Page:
US makes arrests for two seperate crypto cases in crackdown
Two Russians and two Malaysians have been taken into custody by US authorities for orchestrating crypto schemes
The US is ramping up their work in taking down international hackers behind the theft of millions of dollars in cryptocurrency.
The US Department of Justice, with the US Department of Homeland Security and the US Department of the Treasury’s Office of Foreign Assets Control, revealed on Wednesday that they had imposed sanctions on two Russian nationals who were responsible for launching a complex phishing campaign. They managed to take off with at least $16.8 million from the customers of three digital currency exchanges in 2017 and 2018.
Two out of the three exchanges were based in the US.
The two individuals, Danil Potekhin and Dmitrii Karasavidi, set up several websites that impersonated cryptocurrency exchanges. They used these sites to steal login information from unsuspecting victims. Once they gained control, they used the accounts that were verified with stolen identities to move the assets through several different intermediaries and carry out pump and dump schemes targeting altcoins with low market capitalisation.
Steven Mnuchin, the Secretary of the Treasury, stated that the people behind the operation “defrauded American citizens, businesses, and others by deceiving them and stealing virtual currency from their accounts”.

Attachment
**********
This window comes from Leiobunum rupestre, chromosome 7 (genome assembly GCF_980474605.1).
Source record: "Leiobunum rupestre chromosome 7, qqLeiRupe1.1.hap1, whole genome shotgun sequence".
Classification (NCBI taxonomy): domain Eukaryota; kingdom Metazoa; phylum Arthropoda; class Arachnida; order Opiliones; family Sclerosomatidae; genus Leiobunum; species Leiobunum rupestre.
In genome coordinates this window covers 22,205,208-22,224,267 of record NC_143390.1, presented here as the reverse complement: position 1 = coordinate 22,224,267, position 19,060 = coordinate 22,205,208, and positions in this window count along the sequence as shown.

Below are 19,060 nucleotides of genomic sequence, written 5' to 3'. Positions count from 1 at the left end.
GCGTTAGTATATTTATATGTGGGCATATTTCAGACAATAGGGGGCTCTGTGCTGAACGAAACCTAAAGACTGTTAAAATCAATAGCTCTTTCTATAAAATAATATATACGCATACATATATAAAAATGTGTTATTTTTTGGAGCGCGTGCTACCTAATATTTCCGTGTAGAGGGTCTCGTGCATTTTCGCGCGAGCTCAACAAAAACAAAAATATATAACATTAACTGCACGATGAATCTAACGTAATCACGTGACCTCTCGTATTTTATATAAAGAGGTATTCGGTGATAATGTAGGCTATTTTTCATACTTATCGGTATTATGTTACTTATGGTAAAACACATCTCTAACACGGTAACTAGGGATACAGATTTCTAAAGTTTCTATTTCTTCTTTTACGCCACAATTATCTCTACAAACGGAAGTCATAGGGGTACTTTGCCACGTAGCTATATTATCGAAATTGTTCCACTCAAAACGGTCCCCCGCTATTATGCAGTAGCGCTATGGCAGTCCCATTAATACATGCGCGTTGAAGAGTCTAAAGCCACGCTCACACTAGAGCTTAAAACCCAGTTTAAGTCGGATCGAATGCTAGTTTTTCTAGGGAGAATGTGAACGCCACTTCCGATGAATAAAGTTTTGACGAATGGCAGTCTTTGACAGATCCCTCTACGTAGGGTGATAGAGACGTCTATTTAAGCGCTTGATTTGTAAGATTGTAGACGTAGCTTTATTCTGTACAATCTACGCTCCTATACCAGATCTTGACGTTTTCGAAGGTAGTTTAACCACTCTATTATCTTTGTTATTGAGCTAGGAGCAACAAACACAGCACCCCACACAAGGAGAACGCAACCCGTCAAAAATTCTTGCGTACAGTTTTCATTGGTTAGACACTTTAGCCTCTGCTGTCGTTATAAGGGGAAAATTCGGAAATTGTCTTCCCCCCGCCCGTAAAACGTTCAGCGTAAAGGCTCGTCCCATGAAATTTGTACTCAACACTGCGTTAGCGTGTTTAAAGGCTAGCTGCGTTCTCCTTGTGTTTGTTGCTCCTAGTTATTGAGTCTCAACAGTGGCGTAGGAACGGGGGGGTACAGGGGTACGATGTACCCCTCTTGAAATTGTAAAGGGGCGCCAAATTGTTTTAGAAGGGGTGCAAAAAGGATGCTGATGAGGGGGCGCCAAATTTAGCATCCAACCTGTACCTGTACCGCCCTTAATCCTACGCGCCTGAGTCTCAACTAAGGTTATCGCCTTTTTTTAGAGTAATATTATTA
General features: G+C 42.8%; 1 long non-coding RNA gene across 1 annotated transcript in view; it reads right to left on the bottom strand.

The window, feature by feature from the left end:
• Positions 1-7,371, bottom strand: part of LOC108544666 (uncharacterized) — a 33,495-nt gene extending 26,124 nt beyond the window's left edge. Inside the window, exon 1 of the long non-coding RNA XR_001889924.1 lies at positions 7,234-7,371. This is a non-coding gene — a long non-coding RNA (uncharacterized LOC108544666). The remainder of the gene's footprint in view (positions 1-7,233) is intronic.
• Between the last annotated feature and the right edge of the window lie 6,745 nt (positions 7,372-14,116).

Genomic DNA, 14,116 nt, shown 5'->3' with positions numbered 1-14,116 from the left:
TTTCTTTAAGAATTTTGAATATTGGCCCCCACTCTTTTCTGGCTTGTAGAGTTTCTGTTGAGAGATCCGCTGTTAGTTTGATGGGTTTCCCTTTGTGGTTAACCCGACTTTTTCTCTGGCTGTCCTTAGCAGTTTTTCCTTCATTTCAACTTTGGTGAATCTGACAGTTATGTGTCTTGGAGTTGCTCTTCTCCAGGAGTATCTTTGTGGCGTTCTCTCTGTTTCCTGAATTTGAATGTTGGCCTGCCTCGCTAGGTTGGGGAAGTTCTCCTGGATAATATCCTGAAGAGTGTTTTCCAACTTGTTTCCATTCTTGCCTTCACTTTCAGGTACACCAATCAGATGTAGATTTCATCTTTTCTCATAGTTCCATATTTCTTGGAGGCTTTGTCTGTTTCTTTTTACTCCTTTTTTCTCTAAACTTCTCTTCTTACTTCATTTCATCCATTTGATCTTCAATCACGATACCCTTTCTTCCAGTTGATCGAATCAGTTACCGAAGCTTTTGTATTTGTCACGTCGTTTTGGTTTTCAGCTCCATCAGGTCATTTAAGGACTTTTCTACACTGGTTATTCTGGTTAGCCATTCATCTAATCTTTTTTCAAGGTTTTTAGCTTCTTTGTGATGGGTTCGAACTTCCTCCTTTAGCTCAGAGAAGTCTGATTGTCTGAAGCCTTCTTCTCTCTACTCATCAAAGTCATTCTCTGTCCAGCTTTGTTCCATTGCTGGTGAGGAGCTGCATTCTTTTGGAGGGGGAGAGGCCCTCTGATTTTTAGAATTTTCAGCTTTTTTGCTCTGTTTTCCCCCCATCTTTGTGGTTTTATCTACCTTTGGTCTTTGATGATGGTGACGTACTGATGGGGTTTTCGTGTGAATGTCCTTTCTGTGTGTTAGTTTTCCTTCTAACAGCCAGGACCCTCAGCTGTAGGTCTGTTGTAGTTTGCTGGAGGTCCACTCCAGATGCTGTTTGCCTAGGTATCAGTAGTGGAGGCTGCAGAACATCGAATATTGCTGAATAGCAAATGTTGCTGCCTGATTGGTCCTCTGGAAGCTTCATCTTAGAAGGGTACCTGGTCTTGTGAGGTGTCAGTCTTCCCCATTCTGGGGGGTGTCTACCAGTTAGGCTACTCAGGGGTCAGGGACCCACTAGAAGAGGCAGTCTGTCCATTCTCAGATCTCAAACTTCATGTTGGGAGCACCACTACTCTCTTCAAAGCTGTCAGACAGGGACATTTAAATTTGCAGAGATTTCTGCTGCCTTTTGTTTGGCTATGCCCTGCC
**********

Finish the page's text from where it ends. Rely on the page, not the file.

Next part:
“The Treasury Department will continue to use our authorities to target cyber criminals and remains committed to the safe and secure use of emerging technologies in the financial sector,” he continued.
Following this announcement, the US Department of Justice announced on the same day that two hackers had been located in Malaysia. They appear to be connected to computer hacking campaigns that have targeted more than 100 companies, universities, governments and non-profit organisations internationally.
The two individuals are each facing charges that could cost them 77 years in prison. Give other individuals, who have been identified as Chinese nationals, are still at large — including one particular person who claims that he or she has ties to the Ministry of State Security in China.
The group managed to hack into computing infrastructure to steal source code, business information, data on customer accounts. They also used their access to launch ransomware and crypto jacking schemes.
The Deputy Director of the FBI, David Bowdich, said that these announcements “serve as a reminder to those who continue to deploy malicious cyber tactics that we will utilise every tool we have to administer justice”.
The indictment for the Malaysians was unsealed last month, while the indictments for the hackers from China were unsealed in August 2019 and August 2020.